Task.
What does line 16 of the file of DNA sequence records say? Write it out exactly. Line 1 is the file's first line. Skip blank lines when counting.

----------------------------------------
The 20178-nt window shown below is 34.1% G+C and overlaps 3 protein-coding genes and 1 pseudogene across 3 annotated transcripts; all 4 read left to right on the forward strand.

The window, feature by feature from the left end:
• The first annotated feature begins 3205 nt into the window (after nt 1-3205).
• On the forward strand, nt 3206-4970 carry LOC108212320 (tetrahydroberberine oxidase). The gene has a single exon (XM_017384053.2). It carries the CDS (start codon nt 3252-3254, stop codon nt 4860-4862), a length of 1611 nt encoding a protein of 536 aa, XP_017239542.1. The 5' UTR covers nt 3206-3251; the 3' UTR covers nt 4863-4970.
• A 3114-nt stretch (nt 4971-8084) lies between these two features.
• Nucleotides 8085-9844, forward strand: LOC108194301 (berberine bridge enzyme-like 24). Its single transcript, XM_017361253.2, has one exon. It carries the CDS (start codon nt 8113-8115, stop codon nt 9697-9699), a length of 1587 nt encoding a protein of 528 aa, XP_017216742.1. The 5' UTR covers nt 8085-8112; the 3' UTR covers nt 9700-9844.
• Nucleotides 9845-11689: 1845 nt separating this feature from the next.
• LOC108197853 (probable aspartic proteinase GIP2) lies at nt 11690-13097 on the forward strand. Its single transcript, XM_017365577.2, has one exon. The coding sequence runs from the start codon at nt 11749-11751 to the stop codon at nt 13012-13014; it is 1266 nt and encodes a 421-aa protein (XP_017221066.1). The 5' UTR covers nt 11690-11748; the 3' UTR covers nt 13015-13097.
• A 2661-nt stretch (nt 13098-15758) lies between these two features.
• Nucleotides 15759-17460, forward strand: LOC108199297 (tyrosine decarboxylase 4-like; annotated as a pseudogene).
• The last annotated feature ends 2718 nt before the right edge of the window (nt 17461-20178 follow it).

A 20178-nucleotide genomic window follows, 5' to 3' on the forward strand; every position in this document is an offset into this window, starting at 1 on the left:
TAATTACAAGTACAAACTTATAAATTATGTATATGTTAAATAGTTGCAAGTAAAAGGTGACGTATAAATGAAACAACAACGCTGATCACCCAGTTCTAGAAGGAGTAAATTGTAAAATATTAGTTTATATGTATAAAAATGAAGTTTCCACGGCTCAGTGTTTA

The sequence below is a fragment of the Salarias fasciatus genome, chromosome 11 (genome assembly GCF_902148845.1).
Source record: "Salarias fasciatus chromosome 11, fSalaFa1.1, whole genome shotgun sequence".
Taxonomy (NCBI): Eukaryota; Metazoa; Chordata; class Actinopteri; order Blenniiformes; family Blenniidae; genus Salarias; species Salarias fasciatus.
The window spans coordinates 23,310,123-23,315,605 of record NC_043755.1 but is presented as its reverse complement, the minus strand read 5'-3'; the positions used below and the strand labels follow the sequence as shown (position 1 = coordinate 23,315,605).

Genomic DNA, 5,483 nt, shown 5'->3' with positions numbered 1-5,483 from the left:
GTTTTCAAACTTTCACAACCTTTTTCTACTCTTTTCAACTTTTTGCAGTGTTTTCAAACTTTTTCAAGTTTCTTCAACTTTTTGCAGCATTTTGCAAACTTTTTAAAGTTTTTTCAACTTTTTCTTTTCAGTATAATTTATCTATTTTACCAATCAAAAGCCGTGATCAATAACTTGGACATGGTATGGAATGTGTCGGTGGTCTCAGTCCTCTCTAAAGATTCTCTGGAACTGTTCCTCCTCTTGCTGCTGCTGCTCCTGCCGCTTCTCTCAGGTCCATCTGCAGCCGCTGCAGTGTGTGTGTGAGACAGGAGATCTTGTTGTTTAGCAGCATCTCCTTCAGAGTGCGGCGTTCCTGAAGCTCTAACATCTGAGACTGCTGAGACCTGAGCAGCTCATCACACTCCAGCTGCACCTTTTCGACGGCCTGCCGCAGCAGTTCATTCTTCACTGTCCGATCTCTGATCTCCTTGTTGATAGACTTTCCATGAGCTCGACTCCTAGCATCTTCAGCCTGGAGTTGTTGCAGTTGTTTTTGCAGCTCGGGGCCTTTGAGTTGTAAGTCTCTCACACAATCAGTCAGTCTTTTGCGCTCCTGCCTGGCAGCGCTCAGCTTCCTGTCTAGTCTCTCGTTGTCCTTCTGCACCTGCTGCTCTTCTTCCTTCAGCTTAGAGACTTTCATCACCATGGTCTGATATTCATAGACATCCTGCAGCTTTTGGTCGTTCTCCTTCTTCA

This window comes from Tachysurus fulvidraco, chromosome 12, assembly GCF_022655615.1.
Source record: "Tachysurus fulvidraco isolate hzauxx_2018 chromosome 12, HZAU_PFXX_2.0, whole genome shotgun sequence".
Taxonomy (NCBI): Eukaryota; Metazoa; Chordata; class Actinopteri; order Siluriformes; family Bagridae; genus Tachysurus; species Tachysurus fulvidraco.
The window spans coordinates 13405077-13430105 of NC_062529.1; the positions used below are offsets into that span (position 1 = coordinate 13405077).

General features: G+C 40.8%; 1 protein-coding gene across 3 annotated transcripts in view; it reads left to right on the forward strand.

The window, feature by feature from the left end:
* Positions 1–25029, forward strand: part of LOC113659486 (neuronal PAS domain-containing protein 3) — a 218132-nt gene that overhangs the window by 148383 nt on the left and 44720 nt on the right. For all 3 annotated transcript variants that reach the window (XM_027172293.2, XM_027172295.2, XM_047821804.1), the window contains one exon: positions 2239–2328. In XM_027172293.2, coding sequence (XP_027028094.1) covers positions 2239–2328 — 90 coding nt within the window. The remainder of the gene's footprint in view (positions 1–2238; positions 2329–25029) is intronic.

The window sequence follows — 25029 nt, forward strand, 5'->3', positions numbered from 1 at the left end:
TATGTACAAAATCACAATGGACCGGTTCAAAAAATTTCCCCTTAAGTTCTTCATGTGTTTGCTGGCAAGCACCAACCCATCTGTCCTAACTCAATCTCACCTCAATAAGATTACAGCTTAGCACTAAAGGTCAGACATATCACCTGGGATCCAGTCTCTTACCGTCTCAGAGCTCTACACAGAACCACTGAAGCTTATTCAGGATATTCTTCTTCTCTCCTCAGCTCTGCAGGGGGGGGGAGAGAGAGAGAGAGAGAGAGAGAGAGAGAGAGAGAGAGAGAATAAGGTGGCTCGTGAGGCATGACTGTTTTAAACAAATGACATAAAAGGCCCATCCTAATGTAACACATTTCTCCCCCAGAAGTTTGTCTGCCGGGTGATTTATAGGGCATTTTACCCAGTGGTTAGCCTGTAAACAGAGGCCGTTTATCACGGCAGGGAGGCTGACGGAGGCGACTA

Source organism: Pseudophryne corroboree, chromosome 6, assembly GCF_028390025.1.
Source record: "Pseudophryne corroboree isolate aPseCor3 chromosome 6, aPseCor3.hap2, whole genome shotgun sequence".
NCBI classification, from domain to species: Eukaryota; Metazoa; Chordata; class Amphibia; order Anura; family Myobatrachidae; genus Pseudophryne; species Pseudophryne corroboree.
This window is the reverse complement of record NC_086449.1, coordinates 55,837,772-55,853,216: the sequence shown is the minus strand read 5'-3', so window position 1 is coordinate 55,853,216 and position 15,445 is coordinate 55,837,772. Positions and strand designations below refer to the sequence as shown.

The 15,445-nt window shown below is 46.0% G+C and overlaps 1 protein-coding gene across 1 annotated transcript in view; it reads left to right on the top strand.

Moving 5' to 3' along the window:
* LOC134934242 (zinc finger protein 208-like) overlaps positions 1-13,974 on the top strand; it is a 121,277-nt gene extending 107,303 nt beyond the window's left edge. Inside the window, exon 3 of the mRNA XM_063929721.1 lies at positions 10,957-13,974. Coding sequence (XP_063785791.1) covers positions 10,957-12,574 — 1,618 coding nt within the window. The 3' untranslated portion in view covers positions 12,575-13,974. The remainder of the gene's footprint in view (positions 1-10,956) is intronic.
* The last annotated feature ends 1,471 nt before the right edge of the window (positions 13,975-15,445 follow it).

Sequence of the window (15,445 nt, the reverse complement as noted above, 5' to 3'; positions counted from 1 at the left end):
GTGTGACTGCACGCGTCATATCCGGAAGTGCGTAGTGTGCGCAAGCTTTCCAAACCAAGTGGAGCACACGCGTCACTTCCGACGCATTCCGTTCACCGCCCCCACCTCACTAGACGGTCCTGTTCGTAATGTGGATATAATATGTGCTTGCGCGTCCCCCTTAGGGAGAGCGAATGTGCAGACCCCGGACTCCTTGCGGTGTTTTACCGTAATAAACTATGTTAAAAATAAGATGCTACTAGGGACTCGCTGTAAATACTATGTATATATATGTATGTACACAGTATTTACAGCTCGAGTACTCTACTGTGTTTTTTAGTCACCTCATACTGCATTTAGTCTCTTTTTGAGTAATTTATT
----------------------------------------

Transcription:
Taxonomy (NCBI): Eukaryota; Metazoa; Chordata; class Actinopteri; order Blenniiformes; family Blenniidae; genus Salarias; species Salarias fasciatus.